Sep 26, 2019 - Sale 2517

Sale 2517 - Lot 161

Price Realized: $ 10,625
?Final Price Realized includes Buyer’s Premium added to Hammer Price
Estimate: $ 4,000 - $ 6,000
(NEW JERSEY.) Family papers of Roswell Colt, a central figure in the history of Paterson. Approximately 500 items (1.5 linear feet) in 2 boxes, mostly correspondence addressed to Roswell Colt and family members; condition generally strong. Many letters are accompanied by typed transcripts. Vp, circa 1763-1889, bulk 1819-37

Additional Details

Roswell Lyman Colt (1779-1856) was a central figure in the industrial history of Paterson, NJ as well as a major railroad investor. Until returning to Paterson in 1837, he spent most of his time in Baltimore, and relied on several lieutenants in Paterson to keep him informed on his massive properties and business ventures there. From 1814 to 1850, he served as head of the Society for Useful Manufactures--a private corporation which controlled the water rights to all of the town's mills and essentially served as the town's guiding body. It had been founded by no less a figure than Alexander Hamilton in 1791, with the goal of launching a major American industrial center around the mighty Great Falls of the Passaic River. When the SUM fell upon hard times, the Colt family bought up most of the stock and assumed control.
Most of this collection consists of letters to Roswell Colt, many of them from his younger brother John Colt (1786-1877) of Paterson. John served as vice president of the Society for Useful Manufactures. A frequent topic of John's letters was the Morris Canal which ran through Paterson. It opened in 1829 with some investment from the Colts, but they soon decided that railroads were the wave of the future and opened a rival rail line. John also had his own side ventures in Paterson which he described in his letters. He owned a nail factory and a textile mill which manufactured cotton duck canvas for use in sails--a product he was continually attempting to market to the United States Navy. One letter dated 1 February 1825 discusses his Philadelphia rivals in the sailmaking field, including James Forten (perhaps the wealthiest African-American in the nation at that time), describing a "jury of 10 captains & 6 merchants who unanimously decided that my No. 2 was preferable to Crooks' No. 1, & Mr. Forten the sailmaker & agent of Crooks was also called in & had to acknowledge the same fact."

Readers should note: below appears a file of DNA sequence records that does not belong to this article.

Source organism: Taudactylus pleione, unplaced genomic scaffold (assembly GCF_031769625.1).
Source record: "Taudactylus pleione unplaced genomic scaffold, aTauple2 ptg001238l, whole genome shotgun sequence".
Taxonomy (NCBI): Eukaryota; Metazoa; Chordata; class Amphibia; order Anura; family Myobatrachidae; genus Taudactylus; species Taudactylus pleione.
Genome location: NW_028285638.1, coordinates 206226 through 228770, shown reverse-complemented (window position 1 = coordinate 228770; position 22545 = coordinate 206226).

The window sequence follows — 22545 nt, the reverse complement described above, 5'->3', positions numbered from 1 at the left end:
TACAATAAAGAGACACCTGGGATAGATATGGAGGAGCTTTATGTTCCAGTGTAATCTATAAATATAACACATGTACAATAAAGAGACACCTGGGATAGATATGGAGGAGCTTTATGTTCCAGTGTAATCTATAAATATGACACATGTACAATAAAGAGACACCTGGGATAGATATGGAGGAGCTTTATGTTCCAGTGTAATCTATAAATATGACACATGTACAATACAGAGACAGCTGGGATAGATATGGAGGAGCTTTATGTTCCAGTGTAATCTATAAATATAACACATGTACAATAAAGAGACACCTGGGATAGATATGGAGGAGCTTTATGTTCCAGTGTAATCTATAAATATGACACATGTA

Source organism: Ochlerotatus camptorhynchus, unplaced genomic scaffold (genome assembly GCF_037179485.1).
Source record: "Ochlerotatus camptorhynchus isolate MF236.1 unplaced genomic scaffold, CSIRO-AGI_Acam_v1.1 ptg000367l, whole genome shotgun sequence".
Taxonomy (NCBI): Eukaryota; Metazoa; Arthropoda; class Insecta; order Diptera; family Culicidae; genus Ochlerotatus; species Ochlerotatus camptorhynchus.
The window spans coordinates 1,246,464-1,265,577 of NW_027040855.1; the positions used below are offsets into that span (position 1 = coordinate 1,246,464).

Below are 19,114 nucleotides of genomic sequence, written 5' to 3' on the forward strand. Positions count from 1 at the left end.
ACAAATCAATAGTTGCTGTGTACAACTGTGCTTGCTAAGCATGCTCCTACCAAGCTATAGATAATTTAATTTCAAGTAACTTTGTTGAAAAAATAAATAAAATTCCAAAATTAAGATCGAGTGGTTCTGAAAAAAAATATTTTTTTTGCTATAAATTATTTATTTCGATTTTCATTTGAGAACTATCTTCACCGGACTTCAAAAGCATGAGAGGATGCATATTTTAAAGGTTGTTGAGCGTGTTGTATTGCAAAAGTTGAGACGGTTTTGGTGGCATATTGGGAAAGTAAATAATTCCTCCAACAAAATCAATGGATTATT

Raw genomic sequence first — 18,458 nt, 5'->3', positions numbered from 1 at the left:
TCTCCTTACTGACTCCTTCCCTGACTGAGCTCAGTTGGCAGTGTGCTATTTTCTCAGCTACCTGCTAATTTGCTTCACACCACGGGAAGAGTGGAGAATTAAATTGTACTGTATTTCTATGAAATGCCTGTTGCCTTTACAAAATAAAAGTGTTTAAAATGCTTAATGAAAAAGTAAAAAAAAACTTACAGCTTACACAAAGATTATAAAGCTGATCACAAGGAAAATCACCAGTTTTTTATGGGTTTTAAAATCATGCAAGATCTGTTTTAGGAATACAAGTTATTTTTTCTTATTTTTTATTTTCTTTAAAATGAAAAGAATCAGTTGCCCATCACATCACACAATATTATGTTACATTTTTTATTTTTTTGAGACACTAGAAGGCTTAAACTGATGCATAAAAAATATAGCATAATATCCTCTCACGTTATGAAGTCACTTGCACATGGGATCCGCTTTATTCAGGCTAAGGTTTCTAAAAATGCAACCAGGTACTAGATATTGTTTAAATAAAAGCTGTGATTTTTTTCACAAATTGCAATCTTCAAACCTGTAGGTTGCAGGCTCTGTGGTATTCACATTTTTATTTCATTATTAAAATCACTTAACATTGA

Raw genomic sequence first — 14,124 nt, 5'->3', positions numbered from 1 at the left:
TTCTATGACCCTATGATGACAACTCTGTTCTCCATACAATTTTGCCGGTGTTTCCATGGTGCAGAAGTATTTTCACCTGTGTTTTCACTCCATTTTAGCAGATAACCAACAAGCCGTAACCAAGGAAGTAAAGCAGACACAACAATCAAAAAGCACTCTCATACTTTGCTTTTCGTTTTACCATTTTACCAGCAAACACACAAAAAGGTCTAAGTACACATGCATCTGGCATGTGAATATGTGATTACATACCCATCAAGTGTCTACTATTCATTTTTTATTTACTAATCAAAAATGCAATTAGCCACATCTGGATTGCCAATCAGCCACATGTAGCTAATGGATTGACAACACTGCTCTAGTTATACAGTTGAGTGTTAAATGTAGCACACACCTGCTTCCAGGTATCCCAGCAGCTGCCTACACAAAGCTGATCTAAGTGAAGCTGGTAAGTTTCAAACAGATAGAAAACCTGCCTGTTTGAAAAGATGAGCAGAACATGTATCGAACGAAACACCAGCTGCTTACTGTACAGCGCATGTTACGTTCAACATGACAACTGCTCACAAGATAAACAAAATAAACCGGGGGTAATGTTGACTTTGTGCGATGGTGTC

A run of 32 letters discusses the cholera epidemic which swept Paterson and the nation in 1832. One of Colt's Paterson agents, Joseph Smith, reported on 16 August: "The panic is now great. John & family, Dickerson & family, Ogden, Pennington, and a host of minor names are fled. I am the last of the Mohicans. . . . When nothing remains but to stay & drown, I too shall put my family into the life boat and escape from the wreck." On 20 August, cousin Jabez Colt also noted the flight of the city's leaders, observing that "this creates bad feelings among the mechanics who also talk of fleeing to the country, saying their lives & their children are as dear to them as the others. . . . [The children] will be difficult to collect again and, being out of employment, they will be out of bread."
The most well-known correspondent in the collection is Daniel Webster, who wrote two friendly Autograph Letters Signed to Roswell Colt in 1848, both concerning the sale of cattle. Also included are 3 letters from prominent New Jersey politician Philemon Dickerson, 1835 and undated. Although the large majority of the collection consists of correspondence, it also includes a small group of financial papers, 4 obsolete banknotes from New Jersey and elsewhere, and the manuscript directors' minute book of the Hamilton Manufacturing Company of Paterson, 1831-62; Roswell Colt sat on the board.
The collection also includes a few earlier papers from Roswell's father Peter Colt (1746-1824), who also ran the Society for Useful Manufactures in its early years before Roswell took over. A 21 April 1794 letter on "taking of apprentices to be employed at the cotton mill" asserts that "it will be found absolutely necessary to have several boys engaged before the next meeting of the board, & if they were bound apprentices from the first of their employment it would render them more manageable & usefull." A, 8 May 1794 letter discusses laying Paterson out into house lots before the inhabitants attempt "this extraordinary step" on their own.
Some additional branches of the Colt family tree are also represented here, including thick files of family letters to Roswell's unmarried sister Sarah Colt (1781-1872) and niece Catherine Wadsworth Colt Pennington (1815-1895). Only a few letters in the collection extend past 1845, with most of those being addressed to Catherine Pennington and her brother Elias Boudinot Colt (1823-1900) through 1889.
This archive was purchased at a Long Island antique store by philatelist Howard M. Gilpin (1898-1975) of Paterson, NJ circa 1955. It was the central focus of a five-part historical series on Paterson and the Colt family published in the Paterson News, 19 to 24 November 1956. The collection was initially acquired for its stampless cover content, and was described in the Paterson News of 19 November 1956 as "the finest collection of early Paterson postmarks anywhere in existence." 17 Paterson covers which Gilpin deemed most important from a philatelic perspective are displayed in a separate binder, including a handful which Gilpin appears to have sourced outside the Colt collection. The archive was sold by his estate in an H.R. Harmer philatelic auction, 11 March 1976 (catalogue enclosed), where it was acquired by the family of the consignor.